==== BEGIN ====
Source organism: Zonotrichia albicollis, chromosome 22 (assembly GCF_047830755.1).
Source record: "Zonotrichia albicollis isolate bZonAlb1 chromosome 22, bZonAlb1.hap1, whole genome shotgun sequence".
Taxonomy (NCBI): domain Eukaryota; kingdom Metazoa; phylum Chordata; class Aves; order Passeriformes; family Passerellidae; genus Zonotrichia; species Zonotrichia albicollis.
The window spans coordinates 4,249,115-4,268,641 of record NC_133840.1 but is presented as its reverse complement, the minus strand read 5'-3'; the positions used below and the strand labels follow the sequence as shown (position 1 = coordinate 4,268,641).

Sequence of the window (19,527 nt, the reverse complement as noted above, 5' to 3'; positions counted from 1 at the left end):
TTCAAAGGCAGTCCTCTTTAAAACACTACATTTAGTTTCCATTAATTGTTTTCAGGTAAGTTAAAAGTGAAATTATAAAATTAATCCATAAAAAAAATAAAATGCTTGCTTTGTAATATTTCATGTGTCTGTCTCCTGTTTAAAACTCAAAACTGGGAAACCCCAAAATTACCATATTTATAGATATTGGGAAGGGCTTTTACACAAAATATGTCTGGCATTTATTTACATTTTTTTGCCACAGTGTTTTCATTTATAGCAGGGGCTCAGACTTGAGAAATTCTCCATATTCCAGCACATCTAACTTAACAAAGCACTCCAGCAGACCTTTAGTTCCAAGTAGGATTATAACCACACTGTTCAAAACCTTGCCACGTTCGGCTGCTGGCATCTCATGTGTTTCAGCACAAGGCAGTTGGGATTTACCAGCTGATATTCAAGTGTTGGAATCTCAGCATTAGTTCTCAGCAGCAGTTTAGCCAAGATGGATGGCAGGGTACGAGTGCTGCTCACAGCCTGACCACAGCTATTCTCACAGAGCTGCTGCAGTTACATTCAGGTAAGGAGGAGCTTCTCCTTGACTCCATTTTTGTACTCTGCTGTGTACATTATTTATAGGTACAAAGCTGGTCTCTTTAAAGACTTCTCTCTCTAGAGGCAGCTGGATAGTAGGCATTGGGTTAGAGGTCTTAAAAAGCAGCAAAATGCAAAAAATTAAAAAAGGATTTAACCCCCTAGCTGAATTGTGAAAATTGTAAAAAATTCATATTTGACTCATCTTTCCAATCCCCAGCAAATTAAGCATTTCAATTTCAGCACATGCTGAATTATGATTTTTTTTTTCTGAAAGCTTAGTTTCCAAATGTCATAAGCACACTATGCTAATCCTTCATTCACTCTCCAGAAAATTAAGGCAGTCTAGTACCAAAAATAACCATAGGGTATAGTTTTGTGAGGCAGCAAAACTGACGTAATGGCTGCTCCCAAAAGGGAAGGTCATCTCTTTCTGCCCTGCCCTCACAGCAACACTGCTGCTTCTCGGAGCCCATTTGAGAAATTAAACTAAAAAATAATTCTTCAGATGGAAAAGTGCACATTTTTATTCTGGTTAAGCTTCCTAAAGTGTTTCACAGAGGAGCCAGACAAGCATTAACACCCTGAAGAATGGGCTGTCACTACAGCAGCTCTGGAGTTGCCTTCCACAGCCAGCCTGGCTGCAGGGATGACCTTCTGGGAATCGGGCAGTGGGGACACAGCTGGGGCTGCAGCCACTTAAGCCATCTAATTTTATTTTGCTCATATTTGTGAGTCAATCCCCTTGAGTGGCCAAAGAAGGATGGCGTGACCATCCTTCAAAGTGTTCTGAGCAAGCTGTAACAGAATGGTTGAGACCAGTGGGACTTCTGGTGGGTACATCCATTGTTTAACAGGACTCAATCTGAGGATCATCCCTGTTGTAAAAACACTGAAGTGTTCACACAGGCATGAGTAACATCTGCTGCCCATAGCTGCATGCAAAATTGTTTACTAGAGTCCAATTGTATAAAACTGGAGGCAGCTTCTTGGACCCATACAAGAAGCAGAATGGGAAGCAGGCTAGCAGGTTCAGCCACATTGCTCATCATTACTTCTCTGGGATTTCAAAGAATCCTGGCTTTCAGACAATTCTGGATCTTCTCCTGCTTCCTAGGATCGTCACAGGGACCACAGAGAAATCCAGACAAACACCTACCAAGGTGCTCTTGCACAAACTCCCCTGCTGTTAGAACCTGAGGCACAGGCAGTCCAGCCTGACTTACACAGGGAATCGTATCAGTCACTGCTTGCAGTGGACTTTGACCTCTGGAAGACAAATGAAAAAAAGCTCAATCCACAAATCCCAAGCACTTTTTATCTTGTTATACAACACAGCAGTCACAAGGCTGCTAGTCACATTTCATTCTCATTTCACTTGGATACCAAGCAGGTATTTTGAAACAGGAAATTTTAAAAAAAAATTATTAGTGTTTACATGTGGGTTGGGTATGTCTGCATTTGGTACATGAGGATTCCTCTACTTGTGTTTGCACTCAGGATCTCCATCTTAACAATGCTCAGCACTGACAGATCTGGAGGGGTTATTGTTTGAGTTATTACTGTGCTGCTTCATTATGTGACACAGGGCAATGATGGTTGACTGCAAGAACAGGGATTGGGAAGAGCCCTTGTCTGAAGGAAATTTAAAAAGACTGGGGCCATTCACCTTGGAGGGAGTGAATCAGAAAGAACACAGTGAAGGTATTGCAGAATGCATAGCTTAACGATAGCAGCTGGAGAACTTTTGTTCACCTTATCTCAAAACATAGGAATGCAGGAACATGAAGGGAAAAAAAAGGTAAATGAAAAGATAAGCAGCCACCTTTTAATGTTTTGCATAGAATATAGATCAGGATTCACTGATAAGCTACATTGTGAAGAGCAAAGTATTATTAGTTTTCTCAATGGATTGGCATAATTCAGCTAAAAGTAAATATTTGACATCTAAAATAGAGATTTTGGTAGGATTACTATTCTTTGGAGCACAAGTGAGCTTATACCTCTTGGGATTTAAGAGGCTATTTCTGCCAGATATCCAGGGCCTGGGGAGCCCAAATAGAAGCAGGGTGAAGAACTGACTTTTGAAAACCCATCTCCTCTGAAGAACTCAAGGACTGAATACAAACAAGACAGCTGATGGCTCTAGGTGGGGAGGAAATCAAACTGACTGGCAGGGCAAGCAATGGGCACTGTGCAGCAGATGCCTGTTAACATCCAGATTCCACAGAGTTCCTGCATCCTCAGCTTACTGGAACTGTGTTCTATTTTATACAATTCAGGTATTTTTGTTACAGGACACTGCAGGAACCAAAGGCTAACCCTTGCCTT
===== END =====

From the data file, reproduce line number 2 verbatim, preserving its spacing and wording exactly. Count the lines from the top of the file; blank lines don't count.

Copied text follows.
Source record: "Zonotrichia albicollis isolate bZonAlb1 chromosome 22, bZonAlb1.hap1, whole genome shotgun sequence".